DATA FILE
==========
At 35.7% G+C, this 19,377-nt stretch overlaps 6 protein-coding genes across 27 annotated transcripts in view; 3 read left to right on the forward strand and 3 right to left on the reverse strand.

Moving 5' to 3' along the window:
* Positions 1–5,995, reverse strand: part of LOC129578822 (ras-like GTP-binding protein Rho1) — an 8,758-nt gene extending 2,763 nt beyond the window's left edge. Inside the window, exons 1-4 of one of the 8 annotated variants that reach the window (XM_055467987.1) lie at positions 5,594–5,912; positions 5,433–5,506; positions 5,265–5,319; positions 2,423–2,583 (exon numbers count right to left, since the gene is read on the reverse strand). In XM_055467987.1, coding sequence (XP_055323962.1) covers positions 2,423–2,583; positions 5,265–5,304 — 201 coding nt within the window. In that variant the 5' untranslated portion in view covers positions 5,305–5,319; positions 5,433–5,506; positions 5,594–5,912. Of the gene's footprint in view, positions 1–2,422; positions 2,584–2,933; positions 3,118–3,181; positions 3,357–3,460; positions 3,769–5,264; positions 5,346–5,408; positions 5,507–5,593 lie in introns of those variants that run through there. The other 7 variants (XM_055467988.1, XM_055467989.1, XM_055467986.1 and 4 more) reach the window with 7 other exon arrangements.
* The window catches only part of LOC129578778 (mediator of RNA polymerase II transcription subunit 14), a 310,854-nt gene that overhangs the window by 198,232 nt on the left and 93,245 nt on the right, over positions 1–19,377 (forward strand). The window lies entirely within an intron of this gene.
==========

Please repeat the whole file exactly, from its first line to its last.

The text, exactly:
At 35.7% G+C, this 19,377-nt stretch overlaps 6 protein-coding genes across 27 annotated transcripts in view; 3 read left to right on the forward strand and 3 right to left on the reverse strand.

Moving 5' to 3' along the window:
* Positions 1–5,995, reverse strand: part of LOC129578822 (ras-like GTP-binding protein Rho1) — an 8,758-nt gene extending 2,763 nt beyond the window's left edge. Inside the window, exons 1-4 of one of the 8 annotated variants that reach the window (XM_055467987.1) lie at positions 5,594–5,912; positions 5,433–5,506; positions 5,265–5,319; positions 2,423–2,583 (exon numbers count right to left, since the gene is read on the reverse strand). In XM_055467987.1, coding sequence (XP_055323962.1) covers positions 2,423–2,583; positions 5,265–5,304 — 201 coding nt within the window. In that variant the 5' untranslated portion in view covers positions 5,305–5,319; positions 5,433–5,506; positions 5,594–5,912. Of the gene's footprint in view, positions 1–2,422; positions 2,584–2,933; positions 3,118–3,181; positions 3,357–3,460; positions 3,769–5,264; positions 5,346–5,408; positions 5,507–5,593 lie in introns of those variants that run through there. The other 7 variants (XM_055467988.1, XM_055467989.1, XM_055467986.1 and 4 more) reach the window with 7 other exon arrangements.
* The window catches only part of LOC129578778 (mediator of RNA polymerase II transcription subunit 14), a 310,854-nt gene that overhangs the window by 198,232 nt on the left and 93,245 nt on the right, over positions 1–19,377 (forward strand). The window lies entirely within an intron of this gene.